|Chapter 1: Player Character Ability Scores|
Wizard of 16 or more gains extra 10% XP.
|Ability Score||Number of Languages||Max Spell Level||Chance Learn Spell||Max # of Spells/Level||Illusion Immunity|
Intelligence (Int) represents a character's memory, reasoning, and learning ability, including areas outside those measured by the written word. Intelligence dictates the number of languages a character can learn. Intelligence is the prime requisite of wizards, who must have keen minds to understand and memorize magical spells. A wizard with an Intelligence score of 16 or higher gains a 10% bonus to experience points earned. The wizard's Intelligence dictates which spells he can learn and the number of spells he can memorize at one time. Only those of the highest Intelligence can comprehend the mighty magic of 9th-level spells.
This ability gives only a general indication of a character's mental acuity. A semi-intelligent character (Int 3 or 4) can speak (with difficulty) and is apt to react instinctively and impulsively. He is not hopeless as a player character (PC), but playing such a character correctly is not easy. A character with low Intelligence (Int 5-7) could also be called dull-witted or slow. A very intelligent person (Int 11 or 12) picks up new ideas quickly and learns easily. A highly intelligent character (Int 13 or 14) is one who can solve most problems without even trying very hard. One with exceptional intelligence (Int 15 or 16) is noticeably above the norm. A genius character is brilliant (Int 17 or 18). A character beyond genius is potentially more clever and more brilliant than can possibly be imagined.
However, the true capabilities of a mind lie not in numbers--I.Q., Intelligence score, or whatever. Many intelligent, even brilliant, people in the real world fail to apply their minds creatively and usefully, thus falling far below their own potential. Don't rely too heavily on your character's Intelligence score; you must provide your character with the creativity and energy he supposedly possesses!
Number of Languages lists the number of additional languages the character can speak beyond his native language. Every character can speak his native language, no matter what his Intelligence is. This knowledge extends only to speaking the language; it does not include reading or writing. The DM must decide if your character begins the game already knowing these additional languages or if the number shows only how many languages your character can possibly learn. The first choice will make communication easier, while the second increases your opportunities for role-playing (finding a tutor or creating a reason why you need to know a given language). Furthermore, your DM can limit your language selection based on his campaign. It is perfectly fair to rule that your fighter from the Frozen Wastes hasn't the tongues of the Southlands, simply because he has never met anyone who has been to the Southlands.
If the DM allows characters to have proficiencies, this column also indicates the number of extra proficiency slots the character gains due to his Intelligence. These extra proficiency slots can be used however the player desires. The character never needs to spend any proficiency slots to speak his native language.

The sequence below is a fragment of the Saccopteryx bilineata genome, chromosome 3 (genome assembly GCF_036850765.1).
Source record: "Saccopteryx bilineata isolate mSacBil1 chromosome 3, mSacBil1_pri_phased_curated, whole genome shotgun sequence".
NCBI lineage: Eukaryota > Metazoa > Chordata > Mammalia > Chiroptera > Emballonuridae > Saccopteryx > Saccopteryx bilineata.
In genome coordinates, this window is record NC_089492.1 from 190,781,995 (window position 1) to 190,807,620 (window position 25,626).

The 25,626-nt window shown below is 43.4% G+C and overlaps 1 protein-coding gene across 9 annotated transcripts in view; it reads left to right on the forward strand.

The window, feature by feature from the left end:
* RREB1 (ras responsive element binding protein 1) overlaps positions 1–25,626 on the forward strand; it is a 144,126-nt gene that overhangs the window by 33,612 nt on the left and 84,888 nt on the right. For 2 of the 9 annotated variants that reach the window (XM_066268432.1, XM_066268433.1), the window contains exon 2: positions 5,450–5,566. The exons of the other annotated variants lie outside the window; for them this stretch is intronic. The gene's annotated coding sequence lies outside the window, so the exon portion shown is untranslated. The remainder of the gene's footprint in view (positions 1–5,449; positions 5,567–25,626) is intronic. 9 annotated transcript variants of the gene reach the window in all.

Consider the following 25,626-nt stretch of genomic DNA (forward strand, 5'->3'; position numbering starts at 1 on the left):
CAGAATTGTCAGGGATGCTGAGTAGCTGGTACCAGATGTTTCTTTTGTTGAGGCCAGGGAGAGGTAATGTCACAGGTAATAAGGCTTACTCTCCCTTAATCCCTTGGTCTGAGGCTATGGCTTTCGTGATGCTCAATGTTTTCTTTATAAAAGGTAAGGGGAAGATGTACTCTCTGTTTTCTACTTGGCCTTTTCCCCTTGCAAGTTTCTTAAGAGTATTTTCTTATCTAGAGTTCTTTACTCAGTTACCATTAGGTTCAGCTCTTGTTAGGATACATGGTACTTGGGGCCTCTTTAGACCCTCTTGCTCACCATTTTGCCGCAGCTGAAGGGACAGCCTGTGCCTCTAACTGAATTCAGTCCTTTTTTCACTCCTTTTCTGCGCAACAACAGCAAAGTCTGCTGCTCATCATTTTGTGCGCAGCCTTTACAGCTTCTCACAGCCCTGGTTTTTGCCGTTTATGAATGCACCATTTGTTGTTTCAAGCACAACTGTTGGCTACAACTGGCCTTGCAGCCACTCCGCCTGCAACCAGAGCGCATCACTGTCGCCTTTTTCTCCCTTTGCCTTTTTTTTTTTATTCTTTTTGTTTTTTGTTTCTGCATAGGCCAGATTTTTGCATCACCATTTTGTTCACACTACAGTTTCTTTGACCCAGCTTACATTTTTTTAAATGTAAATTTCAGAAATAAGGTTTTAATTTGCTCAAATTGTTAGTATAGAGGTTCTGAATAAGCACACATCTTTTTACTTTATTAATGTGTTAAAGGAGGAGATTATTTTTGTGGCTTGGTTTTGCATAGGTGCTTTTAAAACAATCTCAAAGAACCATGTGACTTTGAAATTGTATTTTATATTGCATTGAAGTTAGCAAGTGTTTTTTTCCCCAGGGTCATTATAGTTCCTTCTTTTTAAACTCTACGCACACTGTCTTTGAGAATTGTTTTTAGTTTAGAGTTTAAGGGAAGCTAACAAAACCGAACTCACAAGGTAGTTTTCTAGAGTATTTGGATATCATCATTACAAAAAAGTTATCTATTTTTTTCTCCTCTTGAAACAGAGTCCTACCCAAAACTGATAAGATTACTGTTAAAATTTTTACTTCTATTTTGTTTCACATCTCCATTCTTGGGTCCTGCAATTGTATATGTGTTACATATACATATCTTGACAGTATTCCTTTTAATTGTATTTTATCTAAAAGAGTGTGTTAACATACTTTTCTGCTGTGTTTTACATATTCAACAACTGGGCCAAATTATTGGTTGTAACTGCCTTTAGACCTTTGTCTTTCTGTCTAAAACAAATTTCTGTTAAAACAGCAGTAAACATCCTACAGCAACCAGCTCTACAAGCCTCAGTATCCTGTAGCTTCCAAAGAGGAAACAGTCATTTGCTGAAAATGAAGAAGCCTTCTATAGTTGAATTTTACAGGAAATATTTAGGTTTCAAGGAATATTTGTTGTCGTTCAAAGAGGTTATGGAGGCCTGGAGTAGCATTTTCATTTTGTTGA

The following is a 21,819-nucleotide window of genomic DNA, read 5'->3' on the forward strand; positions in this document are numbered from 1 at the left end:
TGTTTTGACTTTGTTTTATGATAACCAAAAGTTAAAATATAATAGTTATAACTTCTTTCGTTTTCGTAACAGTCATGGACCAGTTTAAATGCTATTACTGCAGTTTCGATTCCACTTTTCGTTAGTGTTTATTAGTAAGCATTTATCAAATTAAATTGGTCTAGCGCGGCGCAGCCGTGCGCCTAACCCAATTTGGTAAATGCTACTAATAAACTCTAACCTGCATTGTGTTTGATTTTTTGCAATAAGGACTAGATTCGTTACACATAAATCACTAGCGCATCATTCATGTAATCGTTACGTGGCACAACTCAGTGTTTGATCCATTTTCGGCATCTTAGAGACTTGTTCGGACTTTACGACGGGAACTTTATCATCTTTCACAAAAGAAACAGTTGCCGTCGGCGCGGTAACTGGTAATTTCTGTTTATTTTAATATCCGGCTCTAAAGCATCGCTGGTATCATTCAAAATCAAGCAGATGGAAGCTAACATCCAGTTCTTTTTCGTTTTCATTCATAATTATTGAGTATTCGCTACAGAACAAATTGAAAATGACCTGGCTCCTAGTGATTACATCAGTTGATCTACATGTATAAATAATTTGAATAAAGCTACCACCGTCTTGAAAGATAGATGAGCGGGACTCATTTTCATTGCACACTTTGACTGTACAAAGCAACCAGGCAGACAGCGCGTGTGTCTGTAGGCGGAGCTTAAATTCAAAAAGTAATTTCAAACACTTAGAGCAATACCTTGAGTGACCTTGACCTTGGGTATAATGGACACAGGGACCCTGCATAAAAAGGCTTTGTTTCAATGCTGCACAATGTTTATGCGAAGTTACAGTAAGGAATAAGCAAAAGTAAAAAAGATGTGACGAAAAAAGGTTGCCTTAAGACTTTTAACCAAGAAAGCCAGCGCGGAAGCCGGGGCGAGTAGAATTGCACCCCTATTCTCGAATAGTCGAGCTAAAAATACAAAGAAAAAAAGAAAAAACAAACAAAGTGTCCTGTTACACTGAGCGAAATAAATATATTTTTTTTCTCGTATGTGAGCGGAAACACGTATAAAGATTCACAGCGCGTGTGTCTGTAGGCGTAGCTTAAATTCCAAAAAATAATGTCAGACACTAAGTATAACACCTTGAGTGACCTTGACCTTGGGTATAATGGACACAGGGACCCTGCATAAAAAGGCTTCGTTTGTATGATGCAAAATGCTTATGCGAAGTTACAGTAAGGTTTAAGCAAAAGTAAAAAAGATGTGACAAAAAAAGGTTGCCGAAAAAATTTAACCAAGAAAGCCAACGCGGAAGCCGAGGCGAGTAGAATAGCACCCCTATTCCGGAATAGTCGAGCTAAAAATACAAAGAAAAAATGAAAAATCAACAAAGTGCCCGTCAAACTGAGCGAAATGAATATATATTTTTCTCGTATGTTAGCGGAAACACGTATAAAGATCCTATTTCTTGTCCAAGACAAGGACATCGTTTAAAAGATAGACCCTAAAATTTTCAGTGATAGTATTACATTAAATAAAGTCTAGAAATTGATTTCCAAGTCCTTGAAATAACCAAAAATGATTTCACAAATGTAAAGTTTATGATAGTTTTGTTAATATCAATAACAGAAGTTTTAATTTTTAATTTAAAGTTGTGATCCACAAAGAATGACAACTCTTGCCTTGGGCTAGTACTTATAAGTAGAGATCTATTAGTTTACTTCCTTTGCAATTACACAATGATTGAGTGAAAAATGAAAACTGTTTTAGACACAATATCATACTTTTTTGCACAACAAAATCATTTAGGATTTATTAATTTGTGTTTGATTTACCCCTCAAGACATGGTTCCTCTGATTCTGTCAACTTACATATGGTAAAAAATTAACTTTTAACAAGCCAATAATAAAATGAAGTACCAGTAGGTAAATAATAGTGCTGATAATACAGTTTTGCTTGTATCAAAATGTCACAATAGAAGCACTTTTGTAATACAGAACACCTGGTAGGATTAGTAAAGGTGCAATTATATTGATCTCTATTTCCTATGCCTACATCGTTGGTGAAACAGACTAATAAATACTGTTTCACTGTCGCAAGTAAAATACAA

Spell Level lists the highest level of spells that can be cast by a wizard with this Intelligence.
Chance to Learn Spell is the percentage probability that a wizard can learn a particular spell. A check is made as the wizard comes across new spells, not as he advances in level. To make the check, the wizard character must have access to a spell book containing the spell. If the player rolls the listed percentage or less, his character can learn the spell and copy it into his own spell book. If the wizard fails the roll, he cannot check that spell again until he advances to the next level (provided he still has access to the spell).
Maximum Number of Spells per Level (Optional Rule)
This number indicates the maximum number of spells a wizard can know from any particular spell level. Once a wizard has learned the maximum number of spells he is allowed in a given spell level, he cannot add any more spells of that level to his spell book (unless the optional spell research system is used). Once a spell is learned, it cannot be unlearned and replaced by a new spell.
- For example, Delsenora the wizard has an Intelligence of 14. She currently knows seven 3rd-level spells. During an adventure, she finds a musty old spell book on the shelves of a dank, forgotten library. Blowing away the dust, she sees a 3rd-level spell she has never seen before! Excited, she sits down and carefully studies the arcane notes. Her chance to learn the spell is 60%. Rolling the dice, Delsenora's player rolls a 37. She understands the curious instructions and can copy them into her own spell book. When she is finished, she has eight 3rd-level spells, only one away from her maximum number. If the die roll had been greater than 60, or she already had nine 3rd-level spells in her spell book, or the spell had been greater than 7th level (the maximum level her Intelligence allows her to learn), she could not have added it to her collection.
Spell Immunity is gained by those with exceptionally high Intelligence scores. Those with the immunity notice some inconsistency or inexactness in the illusion or phantasm, automatically allowing them to make their saving throws. All benefits are cumulative, thus, a character with a 20 Intelligence is not fooled by 1st- or 2nd-level illusion spells.